The COVID-19 pandemic has been a global challenge of a magnitude and complexity rarely seen in history. Researchers and scientists are playing a pivotal role in the global COVID-19 response. In this symposium, researchers from the University of Tokyo and University of Cambridge will present COVID-19 related research and projects conducted in the two institutions. The session will cover a wide range of topics, from clinical trials and treatments, mental health, to students’ health management and healthcare worker screening. We would like to invite you to join this timely conversation among leading experts in this area, to build your understanding of COVID-19 and how it has changed our lives in so many different ways. The symposium will have opening remarks from a Pro-Vice-Chancellor of University of Cambridge and an Executive Vice President of the University of Tokyo, highlighting the partnership between the two world-leading universities.

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Mamoru Mitsuishi

Professor, Graduate School of Engineering
The University of Tokyo

Prof. Mamoru Mitsuishi graduated from the University of Tokyo in 1979 with a Bachelor of Science in Physics. Following this, he earned a second bachelor’s degree in Mechanical Engineering in 1981. He received his Master’s and doctorate degrees in 1983 and 1986, respectively from the University of Tokyo, after which he joined what is now the university's School of Engineering as an academic staff. He became a professor in 1999. Prof. Mitsuishi was the Dean of the School of Engineering from 2014 to 2017 and between 2017 and 2021, he was appointed as an Executive Director and Vice President of the University of Tokyo. His areas of interest are biomedical robotics, and manufacturing systems. He is a member of various internationally renowned societies, such as the International Academy for Production Engineering (CIRP), where he is a fellow and its president from 2019 to 2021, and the IEEE Robotics and Automation Society.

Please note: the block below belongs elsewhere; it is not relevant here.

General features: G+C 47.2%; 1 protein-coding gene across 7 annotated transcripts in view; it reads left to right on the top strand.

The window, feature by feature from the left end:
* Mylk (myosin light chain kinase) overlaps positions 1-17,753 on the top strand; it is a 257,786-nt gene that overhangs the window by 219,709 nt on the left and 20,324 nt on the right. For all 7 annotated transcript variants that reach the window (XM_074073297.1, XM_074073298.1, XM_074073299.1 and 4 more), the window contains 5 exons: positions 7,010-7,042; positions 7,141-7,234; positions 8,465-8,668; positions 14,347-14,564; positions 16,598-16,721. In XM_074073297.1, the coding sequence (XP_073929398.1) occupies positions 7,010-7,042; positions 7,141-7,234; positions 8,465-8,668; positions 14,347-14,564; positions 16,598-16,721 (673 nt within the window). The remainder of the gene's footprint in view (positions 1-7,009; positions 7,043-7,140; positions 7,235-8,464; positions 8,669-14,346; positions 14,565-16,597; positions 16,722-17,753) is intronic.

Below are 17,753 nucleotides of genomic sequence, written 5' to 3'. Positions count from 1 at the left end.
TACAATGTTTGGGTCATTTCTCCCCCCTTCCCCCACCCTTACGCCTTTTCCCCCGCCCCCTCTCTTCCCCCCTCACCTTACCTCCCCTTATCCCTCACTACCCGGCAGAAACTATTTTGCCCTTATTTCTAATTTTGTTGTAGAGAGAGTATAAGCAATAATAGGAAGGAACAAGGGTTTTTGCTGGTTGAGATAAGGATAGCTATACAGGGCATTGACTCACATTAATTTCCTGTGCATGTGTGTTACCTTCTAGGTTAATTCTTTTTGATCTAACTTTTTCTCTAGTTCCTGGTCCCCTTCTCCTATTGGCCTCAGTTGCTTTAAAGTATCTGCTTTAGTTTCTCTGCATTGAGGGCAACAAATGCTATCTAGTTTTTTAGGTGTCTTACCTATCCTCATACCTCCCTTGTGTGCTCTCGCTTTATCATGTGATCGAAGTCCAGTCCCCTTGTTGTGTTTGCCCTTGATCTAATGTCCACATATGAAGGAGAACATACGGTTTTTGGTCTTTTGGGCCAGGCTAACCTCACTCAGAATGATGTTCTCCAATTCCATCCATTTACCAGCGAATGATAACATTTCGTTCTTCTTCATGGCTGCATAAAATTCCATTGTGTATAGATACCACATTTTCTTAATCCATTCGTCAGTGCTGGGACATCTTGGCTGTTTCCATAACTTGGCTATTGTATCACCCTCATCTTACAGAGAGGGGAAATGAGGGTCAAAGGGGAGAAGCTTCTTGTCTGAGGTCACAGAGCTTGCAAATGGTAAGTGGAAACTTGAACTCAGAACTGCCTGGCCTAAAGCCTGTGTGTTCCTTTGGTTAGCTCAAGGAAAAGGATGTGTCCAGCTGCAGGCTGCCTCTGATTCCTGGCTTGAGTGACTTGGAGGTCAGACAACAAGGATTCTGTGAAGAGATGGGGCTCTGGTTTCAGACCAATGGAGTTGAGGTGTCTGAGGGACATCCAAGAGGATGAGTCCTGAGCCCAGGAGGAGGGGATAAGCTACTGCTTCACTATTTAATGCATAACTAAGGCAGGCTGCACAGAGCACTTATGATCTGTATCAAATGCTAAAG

Kohei Miyazono

Distinguished University Professor
Professor, Department of Molecular Pathology, Graduate School of Medicine
The University of Tokyo

Kohei Miyazono graduated from the Faculty of Medicine, The University of Tokyo in 1981. After working at The University of Tokyo Hospital, he worked at the Ludwig Institute for Cancer Research (Uppsala branch, Sweden) as a post-doc from 1986 to 1988, and as a group leader from 1990 to 1995. In 1995, he became the Member and Chief of the Department of Biochemistry, Japanese Foundation for Cancer Research in Tokyo, Japan. He then promoted to Professor of the Department of Molecular Pathology, Graduate School of Medicine, The University of Tokyo in 2000. He served as the Dean of Graduate School of Medicine, The University of Tokyo from April 2011 to March 2019, and then worked as Executive Vice President (EVP) of The University of Tokyo from April 2019 to March 2021.